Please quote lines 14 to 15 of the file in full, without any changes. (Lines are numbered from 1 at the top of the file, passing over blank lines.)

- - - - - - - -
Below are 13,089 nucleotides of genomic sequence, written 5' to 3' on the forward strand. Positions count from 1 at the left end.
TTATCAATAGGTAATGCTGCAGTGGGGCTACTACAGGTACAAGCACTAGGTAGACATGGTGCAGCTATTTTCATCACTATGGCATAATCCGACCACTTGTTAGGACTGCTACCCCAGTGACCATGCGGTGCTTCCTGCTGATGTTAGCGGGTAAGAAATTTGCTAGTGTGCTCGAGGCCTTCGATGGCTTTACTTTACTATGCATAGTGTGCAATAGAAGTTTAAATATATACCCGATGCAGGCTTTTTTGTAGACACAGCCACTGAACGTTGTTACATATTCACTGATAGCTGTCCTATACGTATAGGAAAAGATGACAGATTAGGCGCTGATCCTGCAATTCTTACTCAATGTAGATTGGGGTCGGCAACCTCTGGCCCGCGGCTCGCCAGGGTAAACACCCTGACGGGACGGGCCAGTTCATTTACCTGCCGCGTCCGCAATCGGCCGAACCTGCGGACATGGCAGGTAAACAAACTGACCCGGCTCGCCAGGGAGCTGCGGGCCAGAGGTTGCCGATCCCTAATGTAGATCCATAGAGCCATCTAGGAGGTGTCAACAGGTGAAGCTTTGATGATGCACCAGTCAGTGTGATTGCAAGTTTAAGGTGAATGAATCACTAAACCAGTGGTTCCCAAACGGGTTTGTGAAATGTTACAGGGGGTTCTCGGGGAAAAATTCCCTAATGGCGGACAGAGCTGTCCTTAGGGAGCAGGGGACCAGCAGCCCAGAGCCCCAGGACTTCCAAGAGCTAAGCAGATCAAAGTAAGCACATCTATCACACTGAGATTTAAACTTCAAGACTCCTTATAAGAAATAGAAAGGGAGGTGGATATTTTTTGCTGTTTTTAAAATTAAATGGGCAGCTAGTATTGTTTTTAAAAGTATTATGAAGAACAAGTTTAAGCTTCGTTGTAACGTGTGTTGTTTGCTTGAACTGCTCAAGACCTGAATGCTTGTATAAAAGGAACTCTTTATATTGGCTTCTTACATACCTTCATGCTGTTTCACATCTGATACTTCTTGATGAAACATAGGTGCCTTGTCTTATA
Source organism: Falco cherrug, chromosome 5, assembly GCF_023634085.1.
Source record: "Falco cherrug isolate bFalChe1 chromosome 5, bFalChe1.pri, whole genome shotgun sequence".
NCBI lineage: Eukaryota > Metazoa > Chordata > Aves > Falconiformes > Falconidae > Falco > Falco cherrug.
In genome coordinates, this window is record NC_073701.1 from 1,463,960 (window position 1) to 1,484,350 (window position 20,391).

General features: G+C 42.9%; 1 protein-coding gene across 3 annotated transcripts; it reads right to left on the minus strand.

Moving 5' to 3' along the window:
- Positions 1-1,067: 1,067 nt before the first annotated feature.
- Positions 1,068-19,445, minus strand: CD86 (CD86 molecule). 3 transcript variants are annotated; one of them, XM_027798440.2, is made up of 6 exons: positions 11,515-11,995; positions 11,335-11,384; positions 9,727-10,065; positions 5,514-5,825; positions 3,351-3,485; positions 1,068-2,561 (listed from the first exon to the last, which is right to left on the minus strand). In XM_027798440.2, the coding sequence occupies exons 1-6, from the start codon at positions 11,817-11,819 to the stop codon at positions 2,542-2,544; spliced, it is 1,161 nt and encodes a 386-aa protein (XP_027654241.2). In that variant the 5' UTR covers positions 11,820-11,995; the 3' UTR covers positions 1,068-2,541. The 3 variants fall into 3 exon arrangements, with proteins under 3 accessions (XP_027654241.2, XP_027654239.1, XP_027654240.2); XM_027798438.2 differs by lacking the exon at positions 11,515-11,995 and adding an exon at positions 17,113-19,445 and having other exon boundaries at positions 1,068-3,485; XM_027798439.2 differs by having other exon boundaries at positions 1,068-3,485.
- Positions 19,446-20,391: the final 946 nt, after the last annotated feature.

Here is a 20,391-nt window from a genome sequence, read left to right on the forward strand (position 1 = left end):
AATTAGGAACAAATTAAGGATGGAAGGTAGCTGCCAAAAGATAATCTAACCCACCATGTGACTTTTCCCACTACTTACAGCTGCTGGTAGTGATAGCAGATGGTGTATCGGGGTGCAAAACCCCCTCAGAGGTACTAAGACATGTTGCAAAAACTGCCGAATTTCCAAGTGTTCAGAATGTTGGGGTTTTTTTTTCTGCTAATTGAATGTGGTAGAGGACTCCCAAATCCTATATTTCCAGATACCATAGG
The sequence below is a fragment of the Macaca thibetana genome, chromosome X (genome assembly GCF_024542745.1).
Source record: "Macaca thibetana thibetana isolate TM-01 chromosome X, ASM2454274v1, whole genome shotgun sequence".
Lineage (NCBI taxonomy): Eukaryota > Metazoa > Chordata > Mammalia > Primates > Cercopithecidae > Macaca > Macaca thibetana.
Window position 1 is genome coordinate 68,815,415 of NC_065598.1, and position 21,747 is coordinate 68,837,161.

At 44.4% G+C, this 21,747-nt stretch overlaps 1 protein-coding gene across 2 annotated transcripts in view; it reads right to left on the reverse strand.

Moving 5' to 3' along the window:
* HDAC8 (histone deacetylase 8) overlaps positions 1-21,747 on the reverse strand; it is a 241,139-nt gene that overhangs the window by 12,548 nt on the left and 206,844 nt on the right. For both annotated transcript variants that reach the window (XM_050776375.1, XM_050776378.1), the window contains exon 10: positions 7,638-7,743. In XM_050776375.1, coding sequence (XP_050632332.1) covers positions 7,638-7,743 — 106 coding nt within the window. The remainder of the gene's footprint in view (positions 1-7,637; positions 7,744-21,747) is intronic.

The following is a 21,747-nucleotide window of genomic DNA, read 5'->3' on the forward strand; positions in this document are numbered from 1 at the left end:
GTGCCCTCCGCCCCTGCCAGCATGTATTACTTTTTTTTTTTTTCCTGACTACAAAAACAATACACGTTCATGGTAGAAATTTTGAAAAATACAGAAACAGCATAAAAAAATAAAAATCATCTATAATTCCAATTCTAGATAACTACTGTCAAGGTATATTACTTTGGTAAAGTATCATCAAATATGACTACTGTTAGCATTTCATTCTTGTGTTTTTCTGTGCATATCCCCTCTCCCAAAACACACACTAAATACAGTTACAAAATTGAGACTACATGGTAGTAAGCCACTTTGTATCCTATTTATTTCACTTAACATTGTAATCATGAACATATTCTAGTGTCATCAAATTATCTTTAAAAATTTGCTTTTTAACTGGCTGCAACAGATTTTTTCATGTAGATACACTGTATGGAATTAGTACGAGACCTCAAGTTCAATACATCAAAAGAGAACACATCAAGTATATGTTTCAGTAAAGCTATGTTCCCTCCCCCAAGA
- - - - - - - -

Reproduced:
The sequence below is a fragment of the Macaca thibetana genome, chromosome X (genome assembly GCF_024542745.1).
Source record: "Macaca thibetana thibetana isolate TM-01 chromosome X, ASM2454274v1, whole genome shotgun sequence".